Mechanisms of Fatty Acid-Induced Insulin Resistance in Muscle and LiverRafik Ragheb1,2,3,4,5* and Amina M. Medhat1
1University of Ain Shams – Department of Biochemistry – Faculty of Science, Cairo – Egypt
2University Health Network, Canada
3Hospital for Sick Children, Canada
4Mount Sinai Hospital, Canada
5University of Toronto, Toronto, Canada
- Corresponding Author:
- Rafik Ragheb
University of Toronto, Toronto – Canada
E-mail: [email protected]
Received Date: April 06, 2011; Accepted Date: May 13, 2011; Published Date: May 16, 2011
Citation: Ragheb R, Medhat AM (2011) Mechanisms of Fatty Acid-Induced Insulin Resistance in Muscle and Liver. J Diabetes Metab 2:127. doi:10.4172/2155-6156.1000127
Copyright: © 2011 Ragheb R, et al. This is an open-access article distributed under the terms of the Creative Commons Attribution License, which permits unrestricted use, distribution, and reproduction in any medium, provided the original author and source are credited.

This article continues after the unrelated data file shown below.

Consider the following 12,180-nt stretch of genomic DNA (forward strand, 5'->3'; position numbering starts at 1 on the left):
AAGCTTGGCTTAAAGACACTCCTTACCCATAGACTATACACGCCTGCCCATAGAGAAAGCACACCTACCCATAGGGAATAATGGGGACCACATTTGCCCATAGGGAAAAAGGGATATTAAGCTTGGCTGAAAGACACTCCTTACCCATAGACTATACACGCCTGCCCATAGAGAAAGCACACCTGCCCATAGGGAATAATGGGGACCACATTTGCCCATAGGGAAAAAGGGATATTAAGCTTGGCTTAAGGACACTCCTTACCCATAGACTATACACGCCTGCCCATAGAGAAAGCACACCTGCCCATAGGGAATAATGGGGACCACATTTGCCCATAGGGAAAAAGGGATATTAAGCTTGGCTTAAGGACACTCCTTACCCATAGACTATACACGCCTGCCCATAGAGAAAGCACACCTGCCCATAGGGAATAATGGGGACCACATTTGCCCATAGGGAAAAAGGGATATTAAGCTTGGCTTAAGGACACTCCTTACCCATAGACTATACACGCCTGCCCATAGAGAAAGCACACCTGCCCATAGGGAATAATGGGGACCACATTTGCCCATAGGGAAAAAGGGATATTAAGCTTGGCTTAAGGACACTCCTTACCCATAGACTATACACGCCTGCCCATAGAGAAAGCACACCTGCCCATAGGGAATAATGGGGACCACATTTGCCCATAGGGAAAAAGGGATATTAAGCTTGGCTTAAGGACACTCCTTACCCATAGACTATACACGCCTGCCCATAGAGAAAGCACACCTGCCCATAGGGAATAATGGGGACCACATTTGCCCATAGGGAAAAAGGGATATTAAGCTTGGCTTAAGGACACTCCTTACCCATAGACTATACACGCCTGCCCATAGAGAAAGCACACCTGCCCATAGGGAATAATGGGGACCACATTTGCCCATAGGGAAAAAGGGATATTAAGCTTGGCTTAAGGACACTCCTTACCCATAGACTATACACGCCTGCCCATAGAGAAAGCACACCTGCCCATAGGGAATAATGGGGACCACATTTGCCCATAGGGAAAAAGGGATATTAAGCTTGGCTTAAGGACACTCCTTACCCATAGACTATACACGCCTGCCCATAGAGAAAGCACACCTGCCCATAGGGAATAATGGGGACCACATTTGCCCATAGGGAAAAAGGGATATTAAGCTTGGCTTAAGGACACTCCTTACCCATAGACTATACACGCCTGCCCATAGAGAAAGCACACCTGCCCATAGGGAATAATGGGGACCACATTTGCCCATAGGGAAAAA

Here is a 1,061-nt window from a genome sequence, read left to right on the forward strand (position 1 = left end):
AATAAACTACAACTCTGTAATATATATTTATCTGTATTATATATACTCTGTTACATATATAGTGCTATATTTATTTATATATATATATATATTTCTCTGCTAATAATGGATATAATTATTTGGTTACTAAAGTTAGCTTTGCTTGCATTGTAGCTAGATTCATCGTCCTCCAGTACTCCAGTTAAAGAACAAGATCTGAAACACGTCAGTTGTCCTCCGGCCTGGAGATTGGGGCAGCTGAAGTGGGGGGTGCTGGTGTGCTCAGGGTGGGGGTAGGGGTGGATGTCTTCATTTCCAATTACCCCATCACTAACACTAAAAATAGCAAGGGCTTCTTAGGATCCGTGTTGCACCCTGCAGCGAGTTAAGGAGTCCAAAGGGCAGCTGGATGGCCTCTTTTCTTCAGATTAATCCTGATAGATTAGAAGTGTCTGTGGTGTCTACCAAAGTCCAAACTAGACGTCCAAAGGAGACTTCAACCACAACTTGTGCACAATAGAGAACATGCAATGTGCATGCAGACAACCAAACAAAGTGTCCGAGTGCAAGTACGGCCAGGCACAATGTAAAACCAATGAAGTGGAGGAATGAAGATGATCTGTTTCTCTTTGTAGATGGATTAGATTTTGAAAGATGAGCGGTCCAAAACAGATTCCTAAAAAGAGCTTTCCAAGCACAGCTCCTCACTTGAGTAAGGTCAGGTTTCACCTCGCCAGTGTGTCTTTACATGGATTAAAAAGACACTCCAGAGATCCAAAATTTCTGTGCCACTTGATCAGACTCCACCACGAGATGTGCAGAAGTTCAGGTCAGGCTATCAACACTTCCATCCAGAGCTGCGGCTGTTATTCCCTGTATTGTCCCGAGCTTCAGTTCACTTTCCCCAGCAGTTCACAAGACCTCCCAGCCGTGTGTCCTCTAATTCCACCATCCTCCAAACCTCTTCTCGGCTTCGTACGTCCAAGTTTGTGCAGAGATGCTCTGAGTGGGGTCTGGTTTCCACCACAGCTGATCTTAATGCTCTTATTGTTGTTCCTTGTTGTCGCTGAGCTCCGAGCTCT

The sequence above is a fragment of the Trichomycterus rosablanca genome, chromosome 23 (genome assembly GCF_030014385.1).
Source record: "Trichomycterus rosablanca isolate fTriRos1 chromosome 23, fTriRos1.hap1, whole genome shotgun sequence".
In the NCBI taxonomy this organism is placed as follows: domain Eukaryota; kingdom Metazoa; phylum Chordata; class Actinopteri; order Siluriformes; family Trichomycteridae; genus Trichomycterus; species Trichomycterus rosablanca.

Insulin Resistance occurs as a result of disturbances in lipid metabolism and increased levels of circulating fatty acids that accumulate within the insulin sensitive tissues such as muscle, liver and adipose tissues. Increased fatty acid flux has been suggested to be strongly associated with insulin resistant states such as obesity and type 2-diabetes. Fatty acids appear to cause this defect in glucose transport by inhibiting insulin -stimulated tyrosine phosphorylation of insulin receptor substrate-1 (IRS-1) and reducing IRS-1 associated phosphatidyl-inositol 3-kinase activity that implicate other insulin signaling components downstream of the insulin signaling cascade. A number of different metabolic abnormalities may increase intramyocellular or intrahepatic fatty acid metabolites that induce the disease state of insulin resistance through a number of different cellular mechanisms. The current review point out the link between enhanced FFA flux and activation of PKC and how it impacts on both the insulin signaling in muscle and liver.